Politics

Will Bush Get a Post-Election Bounce?

Now that George W. Bush has won a second term in the White House, will his job approval ratings go up? A review of Gallup polling shows that incumbent presidents, in most cases in recent years, usually get a modest boost in their overall job approval ratings after American voters give them the nod. 

Since Gallup first began measuring presidential job approval, there have been 10 elections in which an incumbent has sought re-election. (This analysis does not take into account Bush's victory over Sen. John Kerry last week, because Gallup has yet to conduct a full post-election survey that collects job approval data.) The data show all presidents average a six-point bounce in their approval ratings from the last survey conducted before the election to the first survey after the election. Successful incumbents, on average, get a seven-point bounce, and ousted incumbents average a four-point bounce.

Change in Presidential Job Approval Ratings
Pre-Election to Post-Election
1940-1996

 

 

 

Change in percentage approving of president

Average for all presidents

+6 points

Average for re-elected incumbents

+7 points

Average for defeated incumbent

+4 points

 

Incumbents Who Get Another Term

Seven incumbent presidents won their re-election bids out of the 10 in this analysis. All of them, except for Lyndon B. Johnson in 1964, received a bounce in their approval ratings. The table summarizes the change in presidential job approval ratings for incumbents who successfully defeated their challengers.

Change in Presidential Job Approval Ratings
Pre-Election to Post-Election
Among Incumbents Who Won Their Re-Election Bids

 

 


Approve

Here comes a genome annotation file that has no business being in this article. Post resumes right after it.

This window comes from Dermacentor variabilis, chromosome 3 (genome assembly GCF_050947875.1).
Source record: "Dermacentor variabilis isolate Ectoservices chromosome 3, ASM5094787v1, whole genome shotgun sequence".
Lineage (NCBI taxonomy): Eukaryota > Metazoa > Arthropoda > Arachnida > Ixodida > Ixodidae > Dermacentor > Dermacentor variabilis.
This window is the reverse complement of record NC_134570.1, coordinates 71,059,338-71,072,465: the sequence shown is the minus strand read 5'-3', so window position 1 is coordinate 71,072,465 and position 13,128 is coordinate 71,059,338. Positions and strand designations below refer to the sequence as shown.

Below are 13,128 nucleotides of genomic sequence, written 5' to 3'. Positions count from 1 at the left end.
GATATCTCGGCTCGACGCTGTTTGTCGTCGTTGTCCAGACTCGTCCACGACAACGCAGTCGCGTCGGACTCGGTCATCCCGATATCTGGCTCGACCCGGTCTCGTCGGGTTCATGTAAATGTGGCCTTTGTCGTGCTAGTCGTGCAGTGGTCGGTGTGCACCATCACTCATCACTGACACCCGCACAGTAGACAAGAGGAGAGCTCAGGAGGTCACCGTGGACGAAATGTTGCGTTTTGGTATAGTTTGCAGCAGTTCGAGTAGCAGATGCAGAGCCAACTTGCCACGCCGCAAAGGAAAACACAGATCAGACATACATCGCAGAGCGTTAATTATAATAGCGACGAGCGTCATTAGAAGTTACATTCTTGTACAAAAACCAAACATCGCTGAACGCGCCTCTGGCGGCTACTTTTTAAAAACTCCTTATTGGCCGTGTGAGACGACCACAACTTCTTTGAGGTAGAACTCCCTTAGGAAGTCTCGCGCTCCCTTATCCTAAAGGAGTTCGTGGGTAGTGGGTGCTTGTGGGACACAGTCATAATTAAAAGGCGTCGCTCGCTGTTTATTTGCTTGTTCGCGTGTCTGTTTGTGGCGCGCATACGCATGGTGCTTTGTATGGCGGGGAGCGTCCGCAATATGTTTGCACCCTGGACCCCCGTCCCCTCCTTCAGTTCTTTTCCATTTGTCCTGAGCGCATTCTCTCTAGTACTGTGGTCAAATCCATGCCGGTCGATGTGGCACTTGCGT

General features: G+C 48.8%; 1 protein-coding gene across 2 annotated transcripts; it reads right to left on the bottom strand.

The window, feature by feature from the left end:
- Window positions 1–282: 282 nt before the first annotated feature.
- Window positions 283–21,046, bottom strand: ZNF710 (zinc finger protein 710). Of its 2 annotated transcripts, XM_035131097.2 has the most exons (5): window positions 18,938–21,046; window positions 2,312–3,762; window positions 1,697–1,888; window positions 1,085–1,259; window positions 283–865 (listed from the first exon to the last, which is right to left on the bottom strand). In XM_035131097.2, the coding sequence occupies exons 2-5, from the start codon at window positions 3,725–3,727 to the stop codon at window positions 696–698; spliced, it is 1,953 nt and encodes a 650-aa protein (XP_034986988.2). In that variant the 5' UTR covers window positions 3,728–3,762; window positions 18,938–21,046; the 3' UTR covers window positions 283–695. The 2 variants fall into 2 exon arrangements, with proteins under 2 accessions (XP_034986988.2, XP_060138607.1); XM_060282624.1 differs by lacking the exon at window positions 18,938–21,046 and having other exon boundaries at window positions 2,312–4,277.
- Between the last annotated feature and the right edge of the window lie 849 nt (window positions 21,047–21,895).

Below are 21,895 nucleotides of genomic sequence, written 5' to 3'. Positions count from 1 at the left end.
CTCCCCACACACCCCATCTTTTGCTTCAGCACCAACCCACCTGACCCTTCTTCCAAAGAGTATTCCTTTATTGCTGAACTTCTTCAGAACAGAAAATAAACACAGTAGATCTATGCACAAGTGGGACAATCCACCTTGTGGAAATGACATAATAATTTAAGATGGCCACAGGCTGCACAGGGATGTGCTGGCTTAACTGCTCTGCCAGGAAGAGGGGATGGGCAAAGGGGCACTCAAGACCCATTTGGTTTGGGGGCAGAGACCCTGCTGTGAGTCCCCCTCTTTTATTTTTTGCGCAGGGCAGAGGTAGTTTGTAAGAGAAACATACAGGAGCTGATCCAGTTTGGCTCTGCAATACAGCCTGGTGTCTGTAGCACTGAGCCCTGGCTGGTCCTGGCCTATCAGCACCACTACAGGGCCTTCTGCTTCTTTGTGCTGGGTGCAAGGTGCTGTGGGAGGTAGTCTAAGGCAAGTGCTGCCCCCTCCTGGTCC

Disapprove

Pre/Post-Election
Change

 

%

%

 

1996 (Clinton)

 

 

 

Pre (Oct 26-29)

54

36

 

Post (Nov 21-24)

58

31

+4

 

 

 

 

1984 (Reagan)

 

 

 

Pre (Oct 26-29)

58

33

 

Post (Nov 21-24)

61

31

+3

 

 

 

 

1972 (Nixon)

 

 

 

Pre (Jun 23-26)

56

33

 

Post (Nov 11-14)

62

28

+6

 

 

 

 

1964 (Johnson)

 

 

 

Pre (Jun 25-30)

74

15

 

Post (Nov 20-25)

70

19

-4

 

 

 

 

1956 (Eisenhower)

 

 

 

Pre (Aug 3-8)

68

19

 

Post (Nov 22-27)

75

15

+7

 

 

 

 

1948 (Truman)

 

 

 

Pre (May 28-Jun 2)

39

47

 

Post (1949 Jan 7-12)

69

17

+30

 

 

 

 

1940 (Roosevelt)

 

 

 

Pre (Jul 11-16)

64

26

 

Post (1941 Feb 16-21)

68

26

+4

1996

Prior to the election in 1996, an Oct. 26-29 poll showed that 54% of Americans approved of the way Bill Clinton was handling his job as president. After the election, Clinton's approval ratings edged up to 58%.

In many of these election boosts, partisanship plays a role. Clinton's approval remained essentially even among Republicans (19% approved pre-election and 20% post-election) and Democrats (86% and 87%), but it increased among independents (from 46% to 58%). 

1984

A majority of Americans, 58%, approved of the way Ronald Reagan was handling the presidency, prior to his victory over Democratic challenger Walter Mondale in 1984. By late November, Reagan's approval ratings increased just slightly, to 61%.

Reagan's modest boost came more from Democrats than Republicans or independents. Ratings remained the same among Republicans and independents between these two polls, while Reagan's approval increased from 26% to 34% among Democrats.

1972

Richard Nixon's job approval ratings increased six points after he won re-election in 1972. Gallup found that 56% of Americans approved of Nixon in June that year, while 62% approved of him in mid-November.

Nixon's approval ratings increased among Democrats, while remaining unchanged among Republicans (87% to 89%) and independents (61% to 60%). Prior to the election, 39% of Democrats approved of Nixon, and after the election, 46% of Democrats approved of him.

1964

Johnson is the only example of an incumbent who won his re-election bid but had a lower approval rating after the election than before. In June 1964, nearly three in four Americans, 74%, approved of Johnson. This percentage decreased four points, to 70%, in November.